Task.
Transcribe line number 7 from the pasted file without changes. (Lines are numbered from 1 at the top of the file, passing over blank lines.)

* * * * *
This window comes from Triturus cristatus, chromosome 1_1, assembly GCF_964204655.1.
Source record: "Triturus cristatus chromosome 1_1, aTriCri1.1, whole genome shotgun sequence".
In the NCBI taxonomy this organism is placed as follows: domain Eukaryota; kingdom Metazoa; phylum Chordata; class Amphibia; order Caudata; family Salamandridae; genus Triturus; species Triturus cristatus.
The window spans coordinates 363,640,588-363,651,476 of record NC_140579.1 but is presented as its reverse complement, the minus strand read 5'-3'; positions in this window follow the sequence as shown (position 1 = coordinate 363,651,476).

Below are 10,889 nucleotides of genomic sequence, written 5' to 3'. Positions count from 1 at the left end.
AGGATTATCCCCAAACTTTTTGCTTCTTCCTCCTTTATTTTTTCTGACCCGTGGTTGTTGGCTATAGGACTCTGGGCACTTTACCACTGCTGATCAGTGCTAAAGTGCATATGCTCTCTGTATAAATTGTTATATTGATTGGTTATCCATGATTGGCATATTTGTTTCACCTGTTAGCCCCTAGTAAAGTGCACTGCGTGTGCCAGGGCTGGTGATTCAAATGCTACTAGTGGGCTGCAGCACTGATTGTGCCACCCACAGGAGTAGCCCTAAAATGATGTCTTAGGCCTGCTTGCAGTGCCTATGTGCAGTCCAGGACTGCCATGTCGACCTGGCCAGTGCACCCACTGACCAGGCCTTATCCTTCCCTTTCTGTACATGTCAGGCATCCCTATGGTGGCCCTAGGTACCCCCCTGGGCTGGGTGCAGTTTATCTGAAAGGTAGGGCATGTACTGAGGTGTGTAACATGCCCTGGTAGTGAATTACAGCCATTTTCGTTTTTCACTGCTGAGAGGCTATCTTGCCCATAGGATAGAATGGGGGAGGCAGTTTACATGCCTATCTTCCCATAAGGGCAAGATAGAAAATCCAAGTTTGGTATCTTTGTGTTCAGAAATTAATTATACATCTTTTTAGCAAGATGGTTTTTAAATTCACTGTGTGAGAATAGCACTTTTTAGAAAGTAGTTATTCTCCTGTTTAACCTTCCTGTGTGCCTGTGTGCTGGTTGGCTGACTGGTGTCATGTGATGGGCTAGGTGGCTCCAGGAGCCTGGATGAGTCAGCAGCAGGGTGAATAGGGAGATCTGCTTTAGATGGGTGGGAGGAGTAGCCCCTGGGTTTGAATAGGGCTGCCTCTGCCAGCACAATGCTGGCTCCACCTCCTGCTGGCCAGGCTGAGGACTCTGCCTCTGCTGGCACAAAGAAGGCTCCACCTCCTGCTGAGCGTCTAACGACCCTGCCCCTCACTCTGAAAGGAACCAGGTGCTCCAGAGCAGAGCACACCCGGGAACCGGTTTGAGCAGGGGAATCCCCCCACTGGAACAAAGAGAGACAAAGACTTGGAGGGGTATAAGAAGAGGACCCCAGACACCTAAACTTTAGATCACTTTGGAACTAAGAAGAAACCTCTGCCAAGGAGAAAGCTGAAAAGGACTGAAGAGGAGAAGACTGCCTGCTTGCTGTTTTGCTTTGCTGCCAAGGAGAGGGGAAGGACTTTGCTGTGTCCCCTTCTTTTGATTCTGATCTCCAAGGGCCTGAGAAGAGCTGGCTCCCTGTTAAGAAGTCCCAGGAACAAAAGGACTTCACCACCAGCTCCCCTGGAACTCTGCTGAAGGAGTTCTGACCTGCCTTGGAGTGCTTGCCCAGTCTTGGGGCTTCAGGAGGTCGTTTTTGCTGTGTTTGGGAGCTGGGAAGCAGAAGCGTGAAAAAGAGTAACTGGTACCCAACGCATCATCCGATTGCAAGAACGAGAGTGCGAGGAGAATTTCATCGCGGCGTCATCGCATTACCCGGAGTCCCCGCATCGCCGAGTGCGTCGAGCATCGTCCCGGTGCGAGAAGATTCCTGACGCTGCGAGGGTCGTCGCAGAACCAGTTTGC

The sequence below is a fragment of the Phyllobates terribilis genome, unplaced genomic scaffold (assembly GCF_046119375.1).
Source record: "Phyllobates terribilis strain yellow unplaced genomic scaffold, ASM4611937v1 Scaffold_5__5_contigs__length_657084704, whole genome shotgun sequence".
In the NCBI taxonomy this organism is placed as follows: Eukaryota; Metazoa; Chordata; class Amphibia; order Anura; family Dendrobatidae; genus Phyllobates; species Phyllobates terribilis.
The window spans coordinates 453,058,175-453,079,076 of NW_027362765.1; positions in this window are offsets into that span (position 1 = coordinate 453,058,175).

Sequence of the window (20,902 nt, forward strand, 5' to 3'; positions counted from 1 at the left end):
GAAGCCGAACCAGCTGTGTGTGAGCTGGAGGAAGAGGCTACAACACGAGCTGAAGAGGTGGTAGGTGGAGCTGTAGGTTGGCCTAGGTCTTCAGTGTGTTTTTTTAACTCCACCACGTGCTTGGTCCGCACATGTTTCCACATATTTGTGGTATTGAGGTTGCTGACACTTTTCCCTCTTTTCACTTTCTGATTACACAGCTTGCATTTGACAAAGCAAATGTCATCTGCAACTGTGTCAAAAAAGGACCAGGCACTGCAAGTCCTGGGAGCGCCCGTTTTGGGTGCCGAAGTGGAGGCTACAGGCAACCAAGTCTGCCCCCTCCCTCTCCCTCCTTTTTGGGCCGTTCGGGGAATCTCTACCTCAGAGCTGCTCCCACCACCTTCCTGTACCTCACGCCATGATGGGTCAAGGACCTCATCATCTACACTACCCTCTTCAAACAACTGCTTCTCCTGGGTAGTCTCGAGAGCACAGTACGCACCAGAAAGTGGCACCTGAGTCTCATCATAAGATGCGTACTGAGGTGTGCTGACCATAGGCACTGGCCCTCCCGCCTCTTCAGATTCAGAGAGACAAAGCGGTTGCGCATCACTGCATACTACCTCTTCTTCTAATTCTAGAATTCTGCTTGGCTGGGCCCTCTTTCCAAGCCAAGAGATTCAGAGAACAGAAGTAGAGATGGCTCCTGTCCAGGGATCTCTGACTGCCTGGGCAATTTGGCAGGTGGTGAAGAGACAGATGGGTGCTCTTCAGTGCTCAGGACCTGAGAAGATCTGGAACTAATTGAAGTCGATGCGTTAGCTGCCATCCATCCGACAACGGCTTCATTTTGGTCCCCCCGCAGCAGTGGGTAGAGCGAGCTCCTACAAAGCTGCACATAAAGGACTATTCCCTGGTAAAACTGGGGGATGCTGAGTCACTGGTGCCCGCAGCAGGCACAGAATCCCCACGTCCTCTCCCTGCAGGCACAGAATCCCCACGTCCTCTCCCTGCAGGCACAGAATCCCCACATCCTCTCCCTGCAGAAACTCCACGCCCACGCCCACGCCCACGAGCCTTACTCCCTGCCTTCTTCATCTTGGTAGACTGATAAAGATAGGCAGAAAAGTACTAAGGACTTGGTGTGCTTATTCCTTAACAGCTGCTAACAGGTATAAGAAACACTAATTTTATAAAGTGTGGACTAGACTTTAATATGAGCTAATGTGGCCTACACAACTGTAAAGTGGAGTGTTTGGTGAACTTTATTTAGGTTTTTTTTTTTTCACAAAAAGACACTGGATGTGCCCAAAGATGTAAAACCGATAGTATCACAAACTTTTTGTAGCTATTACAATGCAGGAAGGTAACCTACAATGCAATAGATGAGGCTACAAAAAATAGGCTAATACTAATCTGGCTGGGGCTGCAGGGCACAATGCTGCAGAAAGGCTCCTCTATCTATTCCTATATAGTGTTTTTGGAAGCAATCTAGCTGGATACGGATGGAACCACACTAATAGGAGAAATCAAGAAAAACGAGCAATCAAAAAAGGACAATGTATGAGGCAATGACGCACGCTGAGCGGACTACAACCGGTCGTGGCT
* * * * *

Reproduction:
The sequence below is a fragment of the Phyllobates terribilis genome, unplaced genomic scaffold (assembly GCF_046119375.1).